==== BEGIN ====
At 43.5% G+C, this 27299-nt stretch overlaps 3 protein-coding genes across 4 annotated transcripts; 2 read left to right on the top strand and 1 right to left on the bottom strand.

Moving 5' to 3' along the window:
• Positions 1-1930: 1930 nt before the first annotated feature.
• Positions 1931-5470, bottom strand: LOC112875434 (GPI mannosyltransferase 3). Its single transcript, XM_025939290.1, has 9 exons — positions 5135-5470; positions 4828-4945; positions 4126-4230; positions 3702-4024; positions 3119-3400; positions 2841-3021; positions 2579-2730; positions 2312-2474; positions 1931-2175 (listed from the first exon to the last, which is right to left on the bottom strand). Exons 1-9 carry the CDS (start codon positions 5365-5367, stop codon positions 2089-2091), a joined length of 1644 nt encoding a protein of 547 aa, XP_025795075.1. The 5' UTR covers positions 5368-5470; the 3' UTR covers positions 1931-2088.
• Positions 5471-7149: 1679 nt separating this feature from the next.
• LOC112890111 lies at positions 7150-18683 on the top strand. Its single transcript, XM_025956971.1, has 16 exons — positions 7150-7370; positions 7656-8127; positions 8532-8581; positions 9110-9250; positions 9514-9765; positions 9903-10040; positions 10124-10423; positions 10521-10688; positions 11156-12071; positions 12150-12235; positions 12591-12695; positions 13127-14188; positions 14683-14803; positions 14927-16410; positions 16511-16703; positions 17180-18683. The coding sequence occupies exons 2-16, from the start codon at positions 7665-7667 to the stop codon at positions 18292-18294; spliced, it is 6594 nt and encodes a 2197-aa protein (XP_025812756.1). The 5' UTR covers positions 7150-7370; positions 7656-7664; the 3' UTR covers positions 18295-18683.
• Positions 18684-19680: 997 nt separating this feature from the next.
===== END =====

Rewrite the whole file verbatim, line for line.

At 43.5% G+C, this 27299-nt stretch overlaps 3 protein-coding genes across 4 annotated transcripts; 2 read left to right on the top strand and 1 right to left on the bottom strand.

Moving 5' to 3' along the window:
• Positions 1-1930: 1930 nt before the first annotated feature.
• Positions 1931-5470, bottom strand: LOC112875434 (GPI mannosyltransferase 3). Its single transcript, XM_025939290.1, has 9 exons — positions 5135-5470; positions 4828-4945; positions 4126-4230; positions 3702-4024; positions 3119-3400; positions 2841-3021; positions 2579-2730; positions 2312-2474; positions 1931-2175 (listed from the first exon to the last, which is right to left on the bottom strand). Exons 1-9 carry the CDS (start codon positions 5365-5367, stop codon positions 2089-2091), a joined length of 1644 nt encoding a protein of 547 aa, XP_025795075.1. The 5' UTR covers positions 5368-5470; the 3' UTR covers positions 1931-2088.
• Positions 5471-7149: 1679 nt separating this feature from the next.
• LOC112890111 lies at positions 7150-18683 on the top strand. Its single transcript, XM_025956971.1, has 16 exons — positions 7150-7370; positions 7656-8127; positions 8532-8581; positions 9110-9250; positions 9514-9765; positions 9903-10040; positions 10124-10423; positions 10521-10688; positions 11156-12071; positions 12150-12235; positions 12591-12695; positions 13127-14188; positions 14683-14803; positions 14927-16410; positions 16511-16703; positions 17180-18683. The coding sequence occupies exons 2-16, from the start codon at positions 7665-7667 to the stop codon at positions 18292-18294; spliced, it is 6594 nt and encodes a 2197-aa protein (XP_025812756.1). The 5' UTR covers positions 7150-7370; positions 7656-7664; the 3' UTR covers positions 18295-18683.
• Positions 18684-19680: 997 nt separating this feature from the next.